“You fall in the damn water and you’re wearing water-colored camouflage. What the hell is that?” said one active-duty petty officer. He asked that his name be withheld because he was criticizing a decision by the brass. “It’s not logical. It’s not logical at all to have water-colored uniforms.”

For the desert, the Navy came up with another design, a tan pattern that resembled the Marines’ desert pattern. Except theirs had a small USS Constitution embedded in the pattern. No. 9.

To the Marines, the Navy pattern was still too close a copy.

“We objected to that. We just said, ‘Look, there are plenty of patterns that are out there that are effective,’ ” said Gen. James F. Amos, the commandant of the Marine Corps, recounting that complaint during a Senate hearing in 2010. The reason was not battlefield safety, it was Marine pride.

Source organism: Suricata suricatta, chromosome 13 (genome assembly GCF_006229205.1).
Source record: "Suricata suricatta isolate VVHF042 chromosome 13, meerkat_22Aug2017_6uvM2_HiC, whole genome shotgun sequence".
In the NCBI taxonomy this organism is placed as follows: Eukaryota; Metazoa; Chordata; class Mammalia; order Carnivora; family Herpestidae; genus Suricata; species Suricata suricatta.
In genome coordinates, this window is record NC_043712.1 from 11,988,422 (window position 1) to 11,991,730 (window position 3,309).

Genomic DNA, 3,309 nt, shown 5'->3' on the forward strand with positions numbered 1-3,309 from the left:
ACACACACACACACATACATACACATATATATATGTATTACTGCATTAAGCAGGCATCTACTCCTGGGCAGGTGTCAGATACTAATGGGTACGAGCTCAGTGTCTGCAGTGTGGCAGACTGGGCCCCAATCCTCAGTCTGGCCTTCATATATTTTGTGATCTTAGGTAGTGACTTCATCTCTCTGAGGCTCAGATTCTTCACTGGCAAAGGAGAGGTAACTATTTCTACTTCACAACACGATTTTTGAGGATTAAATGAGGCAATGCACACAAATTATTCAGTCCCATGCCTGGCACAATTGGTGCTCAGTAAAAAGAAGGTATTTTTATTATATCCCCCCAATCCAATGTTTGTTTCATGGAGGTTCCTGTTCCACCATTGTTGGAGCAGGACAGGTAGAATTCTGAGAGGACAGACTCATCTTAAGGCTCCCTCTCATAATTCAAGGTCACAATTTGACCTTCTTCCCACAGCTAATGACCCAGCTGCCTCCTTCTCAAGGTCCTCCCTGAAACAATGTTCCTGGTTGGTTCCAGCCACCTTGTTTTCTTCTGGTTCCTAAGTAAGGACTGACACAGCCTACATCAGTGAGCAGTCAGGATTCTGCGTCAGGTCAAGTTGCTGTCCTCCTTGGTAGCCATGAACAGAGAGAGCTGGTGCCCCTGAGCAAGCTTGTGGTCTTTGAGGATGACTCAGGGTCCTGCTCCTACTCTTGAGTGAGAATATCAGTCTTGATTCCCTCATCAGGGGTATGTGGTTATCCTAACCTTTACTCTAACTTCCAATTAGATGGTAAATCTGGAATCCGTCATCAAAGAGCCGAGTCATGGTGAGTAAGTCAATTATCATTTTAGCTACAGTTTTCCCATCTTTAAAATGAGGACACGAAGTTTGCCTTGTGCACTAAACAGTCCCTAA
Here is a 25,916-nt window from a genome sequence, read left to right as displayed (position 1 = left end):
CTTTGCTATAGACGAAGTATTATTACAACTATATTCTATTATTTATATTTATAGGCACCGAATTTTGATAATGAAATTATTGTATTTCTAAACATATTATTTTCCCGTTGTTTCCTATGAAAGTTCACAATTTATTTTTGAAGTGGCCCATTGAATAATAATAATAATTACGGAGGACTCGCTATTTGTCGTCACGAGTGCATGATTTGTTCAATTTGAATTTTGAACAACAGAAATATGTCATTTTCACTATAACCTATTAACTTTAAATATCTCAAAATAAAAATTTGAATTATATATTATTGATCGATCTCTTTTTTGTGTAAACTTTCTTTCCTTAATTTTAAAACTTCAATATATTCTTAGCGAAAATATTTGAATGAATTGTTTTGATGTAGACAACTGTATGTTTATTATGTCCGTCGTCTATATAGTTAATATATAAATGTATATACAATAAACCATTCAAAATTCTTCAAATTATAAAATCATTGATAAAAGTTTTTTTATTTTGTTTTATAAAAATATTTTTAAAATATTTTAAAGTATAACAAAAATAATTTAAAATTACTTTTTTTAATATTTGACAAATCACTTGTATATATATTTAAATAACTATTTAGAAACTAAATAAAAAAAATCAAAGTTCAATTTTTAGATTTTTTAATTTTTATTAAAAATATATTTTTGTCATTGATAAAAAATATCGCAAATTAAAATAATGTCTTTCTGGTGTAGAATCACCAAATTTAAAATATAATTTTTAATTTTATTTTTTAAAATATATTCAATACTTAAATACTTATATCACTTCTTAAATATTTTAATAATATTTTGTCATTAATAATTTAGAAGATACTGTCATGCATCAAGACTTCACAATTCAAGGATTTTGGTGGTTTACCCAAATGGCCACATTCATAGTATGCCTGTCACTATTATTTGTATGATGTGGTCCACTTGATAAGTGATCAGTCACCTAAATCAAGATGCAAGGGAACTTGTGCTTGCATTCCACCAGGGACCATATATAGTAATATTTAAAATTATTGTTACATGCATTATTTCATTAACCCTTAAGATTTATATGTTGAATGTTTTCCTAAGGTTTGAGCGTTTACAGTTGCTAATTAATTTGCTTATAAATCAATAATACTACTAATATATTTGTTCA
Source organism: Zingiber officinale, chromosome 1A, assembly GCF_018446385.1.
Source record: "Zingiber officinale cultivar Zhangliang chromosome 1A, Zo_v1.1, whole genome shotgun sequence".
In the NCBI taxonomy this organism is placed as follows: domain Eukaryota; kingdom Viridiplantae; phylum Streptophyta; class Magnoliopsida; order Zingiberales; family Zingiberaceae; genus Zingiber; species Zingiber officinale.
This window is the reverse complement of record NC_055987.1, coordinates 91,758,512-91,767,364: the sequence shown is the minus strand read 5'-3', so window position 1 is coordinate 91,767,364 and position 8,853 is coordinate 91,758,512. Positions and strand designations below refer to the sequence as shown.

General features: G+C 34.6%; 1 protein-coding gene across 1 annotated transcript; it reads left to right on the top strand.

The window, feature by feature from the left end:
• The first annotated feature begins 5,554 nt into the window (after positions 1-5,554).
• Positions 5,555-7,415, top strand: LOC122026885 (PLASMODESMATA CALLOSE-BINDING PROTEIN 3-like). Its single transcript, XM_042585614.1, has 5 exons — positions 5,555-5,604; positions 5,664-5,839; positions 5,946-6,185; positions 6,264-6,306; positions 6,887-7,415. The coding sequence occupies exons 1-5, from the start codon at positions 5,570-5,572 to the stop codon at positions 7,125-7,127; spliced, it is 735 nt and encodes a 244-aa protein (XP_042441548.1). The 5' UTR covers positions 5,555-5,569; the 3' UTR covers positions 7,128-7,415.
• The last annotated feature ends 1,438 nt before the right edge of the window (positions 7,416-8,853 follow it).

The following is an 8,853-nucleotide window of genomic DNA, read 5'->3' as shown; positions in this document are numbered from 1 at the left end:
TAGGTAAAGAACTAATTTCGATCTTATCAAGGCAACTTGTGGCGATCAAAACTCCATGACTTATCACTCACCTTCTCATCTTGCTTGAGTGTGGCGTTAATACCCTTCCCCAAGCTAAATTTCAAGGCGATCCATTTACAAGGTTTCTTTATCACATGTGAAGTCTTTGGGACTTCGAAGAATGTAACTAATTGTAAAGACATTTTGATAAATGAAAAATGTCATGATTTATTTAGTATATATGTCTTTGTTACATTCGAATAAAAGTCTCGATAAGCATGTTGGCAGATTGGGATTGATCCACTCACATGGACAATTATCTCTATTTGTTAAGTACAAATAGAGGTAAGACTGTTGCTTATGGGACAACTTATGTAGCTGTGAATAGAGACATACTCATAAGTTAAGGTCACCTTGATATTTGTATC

“Even though [the Navy] is not using the patented pattern, I guess that it’s so very, very close,” Amos said. “It’s a point of pride, sir. It’s internal pride.”

That seemed a good enough reason for the Senate committee: “Well, pride and unit elan is certainly an important factor. I appreciate your response,” said then-Sen. Evan Bayh (D-Ind.). The next question was about helicopters.

It was also good enough for the Navy. After the Marines objected, the Navy decreed that its new desert uniform would be given only to a select few: Navy SEALs and other personnel serving with them.

The rest of the Navy personnel who might serve in the desert — more than 50,000 of them — were issued a different camouflage pattern.

This was pattern No. 10. The Pentagon’s long and expensive search for new camouflage uniforms had previously defied logic. Now it would defy camouflage itself.

It ended with U.S. service members wearing green in the desert.